An assault by Syrian security forces on a Palestinian refugee camp in the coastal city of Latakia amounts to a crime against humanity, a senior official in the Palestine Liberation Organization said.
"The shelling is taking place using gunships and tanks on houses built from tin, on people who have no place to run to or even a shelter to hide in," Yasser Abed Rabbo, the PLO secretary general, told Reuters. "This is a crime against humanity."
UNRWA, the United Nations agency that cares for Palestinian refugees, said on Monday that between 5,000 and 10,000 people had fled
the al-Raml refugee camp in Latakia.
Residents of Latakia say Syrian security forces have been targeting
areas where demonstrators have been protesting against President Bashar Assad's rule.
Meanwhile Syrian tanks opened fire on poor Sunni districts and Palestinian areas in Latakia on Tuesday, residents said, the fourth day of a military assault on the northern port city aimed at crushing protests.
"Heavy machinegun fire and explosions were hitting al-Raml al-Filistini (home to Palestinian refugees) and al-Shaab this morning. This subsided and now there is the sound of intermittent tank fire," one of the residents, who lives near the two districts of Latakia, told Reuters by telephone.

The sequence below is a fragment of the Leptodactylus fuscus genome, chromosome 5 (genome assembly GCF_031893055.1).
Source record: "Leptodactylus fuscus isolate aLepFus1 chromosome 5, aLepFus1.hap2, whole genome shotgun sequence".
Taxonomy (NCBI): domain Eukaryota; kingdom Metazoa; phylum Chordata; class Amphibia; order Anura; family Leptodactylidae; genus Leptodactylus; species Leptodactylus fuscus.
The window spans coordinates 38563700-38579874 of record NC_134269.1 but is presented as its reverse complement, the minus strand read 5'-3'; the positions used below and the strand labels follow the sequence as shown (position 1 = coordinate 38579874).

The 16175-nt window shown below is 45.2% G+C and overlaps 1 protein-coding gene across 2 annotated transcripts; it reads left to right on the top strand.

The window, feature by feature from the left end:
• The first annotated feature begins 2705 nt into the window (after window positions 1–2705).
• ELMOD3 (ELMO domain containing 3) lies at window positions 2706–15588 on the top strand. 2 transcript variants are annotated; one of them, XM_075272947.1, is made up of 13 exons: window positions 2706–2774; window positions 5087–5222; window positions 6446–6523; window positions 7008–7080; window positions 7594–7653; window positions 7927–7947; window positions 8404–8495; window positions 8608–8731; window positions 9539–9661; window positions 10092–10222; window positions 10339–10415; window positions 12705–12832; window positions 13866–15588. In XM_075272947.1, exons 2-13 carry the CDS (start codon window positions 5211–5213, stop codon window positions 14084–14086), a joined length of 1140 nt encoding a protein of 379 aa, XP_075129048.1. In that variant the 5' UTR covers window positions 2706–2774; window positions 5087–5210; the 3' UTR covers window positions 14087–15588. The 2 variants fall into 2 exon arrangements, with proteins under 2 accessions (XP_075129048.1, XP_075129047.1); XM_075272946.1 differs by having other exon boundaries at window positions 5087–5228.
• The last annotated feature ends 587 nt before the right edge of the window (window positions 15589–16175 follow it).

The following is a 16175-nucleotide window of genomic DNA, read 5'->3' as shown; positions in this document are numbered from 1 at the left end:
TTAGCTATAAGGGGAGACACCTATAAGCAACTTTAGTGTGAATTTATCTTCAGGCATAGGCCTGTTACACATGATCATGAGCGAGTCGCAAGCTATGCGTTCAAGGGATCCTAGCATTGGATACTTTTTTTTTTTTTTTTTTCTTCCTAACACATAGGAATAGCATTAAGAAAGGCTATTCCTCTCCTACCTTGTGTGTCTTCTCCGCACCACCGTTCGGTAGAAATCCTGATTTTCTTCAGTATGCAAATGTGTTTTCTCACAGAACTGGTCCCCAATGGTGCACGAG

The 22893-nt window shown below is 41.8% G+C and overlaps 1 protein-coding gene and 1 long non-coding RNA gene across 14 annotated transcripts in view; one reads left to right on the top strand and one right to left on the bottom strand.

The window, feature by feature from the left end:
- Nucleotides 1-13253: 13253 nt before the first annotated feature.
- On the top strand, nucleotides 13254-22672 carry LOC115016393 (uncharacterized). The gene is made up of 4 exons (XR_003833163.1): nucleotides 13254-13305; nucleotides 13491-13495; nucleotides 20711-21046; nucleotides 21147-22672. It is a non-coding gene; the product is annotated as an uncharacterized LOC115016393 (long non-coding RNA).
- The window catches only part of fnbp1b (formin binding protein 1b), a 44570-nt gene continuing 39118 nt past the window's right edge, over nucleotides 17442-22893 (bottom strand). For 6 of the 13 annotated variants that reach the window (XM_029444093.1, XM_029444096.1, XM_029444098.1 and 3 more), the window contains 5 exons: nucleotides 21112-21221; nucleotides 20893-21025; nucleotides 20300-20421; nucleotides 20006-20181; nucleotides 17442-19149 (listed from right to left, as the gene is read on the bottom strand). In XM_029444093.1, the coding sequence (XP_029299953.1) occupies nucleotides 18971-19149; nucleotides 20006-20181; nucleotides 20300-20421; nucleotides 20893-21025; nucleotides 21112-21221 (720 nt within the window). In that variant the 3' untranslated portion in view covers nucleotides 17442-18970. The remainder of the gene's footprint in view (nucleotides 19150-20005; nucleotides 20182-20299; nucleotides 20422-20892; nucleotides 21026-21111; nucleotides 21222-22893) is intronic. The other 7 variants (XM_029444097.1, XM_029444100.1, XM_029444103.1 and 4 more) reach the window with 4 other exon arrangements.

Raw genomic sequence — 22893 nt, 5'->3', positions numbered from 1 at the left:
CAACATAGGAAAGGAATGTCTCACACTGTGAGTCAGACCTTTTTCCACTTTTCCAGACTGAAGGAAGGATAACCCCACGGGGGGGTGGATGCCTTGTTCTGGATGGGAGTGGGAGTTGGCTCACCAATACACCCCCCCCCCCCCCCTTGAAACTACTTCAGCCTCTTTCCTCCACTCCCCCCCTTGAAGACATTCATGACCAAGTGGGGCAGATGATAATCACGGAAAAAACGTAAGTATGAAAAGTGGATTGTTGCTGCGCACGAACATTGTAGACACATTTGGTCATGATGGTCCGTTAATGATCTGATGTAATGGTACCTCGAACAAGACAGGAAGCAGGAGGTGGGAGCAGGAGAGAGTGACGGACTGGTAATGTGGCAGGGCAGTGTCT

The Syrian Revolution Coordinating Union, a grassroots activists' group, said six people, including Ahmad Soufi, 22, were killed in Latakia on Monday, bringing the civilian death toll there to 34, including a two-year-old girl.
The crackdown coincided with the Aug. 1 start of the Muslim Ramadan fast, when nightly prayers became the occasion for more protests against over four decades of Baathist party rule.
Syrian forces have already stormed Hama, scene of a 1982 massacre by the military, the eastern city of Deir al-Zor, the southern city of Deraa and several northwestern towns in a province bordering Turkey.
"The regime seems intent on breaking the bones of the uprising across the country this week, but the people are not backing down. Demonstrations in Deir al-Zor are regaining momentum," one activist in the city said.
The Assads have been repeatedly warned by the United States, European Union and Turkey but the government is signaling to its legion of critics abroad that it will not bow to calls for change that have swept across the Arab world, and to its people that it is prepared to wade through blood to stay in power.